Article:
How to evaluate medical textbooks

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Textbooks used to be the go-to source for information, apart from the lecture material, in medical school. Nowadays many rely on online resources and video tutorials.

Many (myself included), believe textbooks still have a role to play in med school. I have been a medical student, and I have used many of the books that I recommend on this website.

In addition, when reviewing the books, I actually sit down with them. In this article I will elaborate on my process for reviewing medical textbooks.

In general, I sit down with a physical copy or an ebook version and go through a representative sample of the material. This way I have some insight which I then use to shape my review.

I try to use a relatively firm set of guidelines and criteria when doing my reviews. This helps to standardize the process, which means that each book is evaluated in the same way.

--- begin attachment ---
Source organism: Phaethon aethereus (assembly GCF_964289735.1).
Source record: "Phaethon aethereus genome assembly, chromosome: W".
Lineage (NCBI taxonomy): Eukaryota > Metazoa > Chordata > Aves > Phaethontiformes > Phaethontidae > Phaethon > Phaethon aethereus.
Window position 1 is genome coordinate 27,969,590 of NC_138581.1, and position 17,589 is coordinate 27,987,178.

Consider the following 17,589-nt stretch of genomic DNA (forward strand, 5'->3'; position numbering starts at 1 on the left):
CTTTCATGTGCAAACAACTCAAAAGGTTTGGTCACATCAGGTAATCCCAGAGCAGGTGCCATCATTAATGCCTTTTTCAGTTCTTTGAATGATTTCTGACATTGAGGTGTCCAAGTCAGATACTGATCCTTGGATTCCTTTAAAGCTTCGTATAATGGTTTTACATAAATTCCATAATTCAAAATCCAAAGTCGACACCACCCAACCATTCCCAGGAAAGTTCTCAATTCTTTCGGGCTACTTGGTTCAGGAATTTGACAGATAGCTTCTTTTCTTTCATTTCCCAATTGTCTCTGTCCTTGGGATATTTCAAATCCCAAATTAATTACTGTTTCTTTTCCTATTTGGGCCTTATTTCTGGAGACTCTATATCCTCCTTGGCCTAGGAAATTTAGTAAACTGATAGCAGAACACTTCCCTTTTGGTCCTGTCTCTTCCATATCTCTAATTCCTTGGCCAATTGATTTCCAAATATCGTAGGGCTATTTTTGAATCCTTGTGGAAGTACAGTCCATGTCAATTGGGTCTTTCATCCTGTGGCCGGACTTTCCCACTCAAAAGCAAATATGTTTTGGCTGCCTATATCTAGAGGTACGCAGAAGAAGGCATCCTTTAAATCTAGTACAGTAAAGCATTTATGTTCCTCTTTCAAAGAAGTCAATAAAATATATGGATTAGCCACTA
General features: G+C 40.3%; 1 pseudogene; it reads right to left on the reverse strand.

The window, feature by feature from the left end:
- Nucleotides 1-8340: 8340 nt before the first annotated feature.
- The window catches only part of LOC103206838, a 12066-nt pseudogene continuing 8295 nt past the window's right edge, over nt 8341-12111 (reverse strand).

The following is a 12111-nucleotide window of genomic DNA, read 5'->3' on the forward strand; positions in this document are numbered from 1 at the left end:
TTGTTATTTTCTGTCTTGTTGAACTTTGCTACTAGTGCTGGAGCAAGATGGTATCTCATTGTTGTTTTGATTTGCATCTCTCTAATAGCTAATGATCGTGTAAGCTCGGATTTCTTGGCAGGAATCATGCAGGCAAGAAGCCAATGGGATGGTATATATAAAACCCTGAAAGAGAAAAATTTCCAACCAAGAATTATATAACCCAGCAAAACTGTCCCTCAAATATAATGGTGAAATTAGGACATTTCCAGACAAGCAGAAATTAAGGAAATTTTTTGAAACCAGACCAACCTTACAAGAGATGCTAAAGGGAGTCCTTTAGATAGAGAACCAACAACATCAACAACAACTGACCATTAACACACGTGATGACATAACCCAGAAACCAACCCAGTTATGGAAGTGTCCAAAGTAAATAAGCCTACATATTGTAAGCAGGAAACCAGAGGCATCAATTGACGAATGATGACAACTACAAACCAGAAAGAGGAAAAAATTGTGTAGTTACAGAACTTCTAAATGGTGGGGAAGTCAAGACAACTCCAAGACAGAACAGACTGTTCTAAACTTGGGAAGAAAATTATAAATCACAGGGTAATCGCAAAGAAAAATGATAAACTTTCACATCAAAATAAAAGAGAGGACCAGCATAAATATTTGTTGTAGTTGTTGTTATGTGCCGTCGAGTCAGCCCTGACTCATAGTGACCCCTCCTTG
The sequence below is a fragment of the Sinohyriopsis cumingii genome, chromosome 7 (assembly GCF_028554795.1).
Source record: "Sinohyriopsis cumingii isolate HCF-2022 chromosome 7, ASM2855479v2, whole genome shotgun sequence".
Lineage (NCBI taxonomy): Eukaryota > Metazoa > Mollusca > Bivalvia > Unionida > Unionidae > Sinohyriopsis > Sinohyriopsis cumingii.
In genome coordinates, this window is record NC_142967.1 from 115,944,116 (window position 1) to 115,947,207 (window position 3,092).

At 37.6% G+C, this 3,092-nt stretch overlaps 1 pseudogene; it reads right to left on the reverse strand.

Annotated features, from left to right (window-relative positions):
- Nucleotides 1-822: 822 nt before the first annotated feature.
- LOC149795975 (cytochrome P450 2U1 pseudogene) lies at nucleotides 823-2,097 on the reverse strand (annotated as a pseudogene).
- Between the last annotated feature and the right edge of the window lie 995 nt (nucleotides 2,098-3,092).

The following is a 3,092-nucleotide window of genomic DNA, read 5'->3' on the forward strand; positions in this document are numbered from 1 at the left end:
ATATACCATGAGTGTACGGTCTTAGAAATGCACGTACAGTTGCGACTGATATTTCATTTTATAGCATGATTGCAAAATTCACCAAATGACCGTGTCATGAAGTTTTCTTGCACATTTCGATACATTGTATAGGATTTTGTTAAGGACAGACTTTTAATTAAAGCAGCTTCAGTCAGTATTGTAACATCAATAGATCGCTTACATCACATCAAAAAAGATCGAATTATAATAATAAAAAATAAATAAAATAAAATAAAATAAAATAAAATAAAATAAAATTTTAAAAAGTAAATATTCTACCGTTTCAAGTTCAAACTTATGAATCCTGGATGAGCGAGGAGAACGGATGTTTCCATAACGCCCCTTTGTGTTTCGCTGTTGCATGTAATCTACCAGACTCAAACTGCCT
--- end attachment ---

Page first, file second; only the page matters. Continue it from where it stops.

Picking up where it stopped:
This way, I hope to weed out any preconceptions that I might have and makes sure that I am in a better position to compare them.

Although these are my criteria/guidelines, I think they are relatively universal and can serve you well when assessing which textbook to get.

Make sure it is relevant

First of all, I make sure the books I review include everything that is needed for an average medical course in the given subject. I also make sure that it is written primarily for students.

In addition to using my own experience. I have gone through several universities’ book recommendations for the various subjects, as well multiple online sources to come up with a selection of books. This is then filtered down to only include what I consider to be the best.

Categorize it

Second, I try to group the books that I review into categories based on how long and detailed they are. 

The first is the full-sized textbooks that include everything. These books are in-depth and can easily be fit for any Ph.D. student in that given field.

A subcategory here is the massive “bible” textbooks which are available for certain subjects (think Harrisons for internal medicine)

The second category is extensive-review books. They are in-depth enough for the detailed oriented, but yet compact and light enough for those that like to skim through faster than what is possible with a normal textbook.